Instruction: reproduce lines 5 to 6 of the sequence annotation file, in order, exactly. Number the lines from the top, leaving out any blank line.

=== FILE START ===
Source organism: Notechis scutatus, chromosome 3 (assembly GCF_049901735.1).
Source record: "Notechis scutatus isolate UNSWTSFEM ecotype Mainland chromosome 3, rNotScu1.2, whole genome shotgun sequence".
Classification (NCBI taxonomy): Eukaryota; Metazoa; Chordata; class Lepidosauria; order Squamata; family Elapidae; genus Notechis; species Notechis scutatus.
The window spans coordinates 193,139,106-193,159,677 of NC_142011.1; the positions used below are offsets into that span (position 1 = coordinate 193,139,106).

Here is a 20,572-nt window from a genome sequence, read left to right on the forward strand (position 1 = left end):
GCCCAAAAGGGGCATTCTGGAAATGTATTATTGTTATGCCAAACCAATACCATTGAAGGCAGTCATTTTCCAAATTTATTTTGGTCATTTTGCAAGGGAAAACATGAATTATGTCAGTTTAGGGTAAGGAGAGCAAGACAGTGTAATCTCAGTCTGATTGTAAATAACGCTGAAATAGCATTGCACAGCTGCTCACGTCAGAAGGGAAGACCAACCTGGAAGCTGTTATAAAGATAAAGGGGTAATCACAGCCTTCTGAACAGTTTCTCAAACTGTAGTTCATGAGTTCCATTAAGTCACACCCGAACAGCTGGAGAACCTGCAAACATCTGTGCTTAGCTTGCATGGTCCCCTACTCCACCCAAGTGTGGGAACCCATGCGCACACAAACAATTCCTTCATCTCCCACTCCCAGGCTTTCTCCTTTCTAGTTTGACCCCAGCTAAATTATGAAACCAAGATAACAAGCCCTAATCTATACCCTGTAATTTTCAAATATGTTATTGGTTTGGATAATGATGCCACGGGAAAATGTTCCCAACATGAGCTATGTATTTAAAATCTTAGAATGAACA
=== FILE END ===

Here is a 20,572-nt window from a genome sequence, read left to right on the forward strand (position 1 = left end):
GCCCAAAAGGGGCATTCTGGAAATGTATTATTGTTATGCCAAACCAATACCATTGAAGGCAGTCATTTTCCAAATTTATTTTGGTCATTTTGCAAGGGAAAACATGAATTATGTCAGTTTAGGGTAAGGAGAGCAAGACAGTGTAATCTCAGTCTGATTGTAAATAACGCTGAAATAGCATTGCACAGCTGCTCACGTCAGAAGGGAAGACCAACCTGGAAGCTGTTATAAAGATAAAGGGGTAATCACAGCCTTCTGAACAGTTTCTCAAACTGTAGTTCATGAGTTCCATTAAGTCACACCCGAACAGCTGGAGAACCTGCAAACATCTGTGCTTAGCTTGCATGGTCCCCTACTCCACCCAAGTGTGGGAACCCATGCGCACACAAACAATTCCTTCATCTCCCACTCCCAGGCTTTCTCCTTTCTAGTTTGACCCCAGCTAAATTATGAAACCAAGATAACAAGCCCTAATCTATACCCTGTAATTTTCAAATATGTTATTGGTTTGGATAATGATGCCACGGGAAAATGTTCCCAACATGAGCTATGTATTTAAAATCTTAGAATGAACA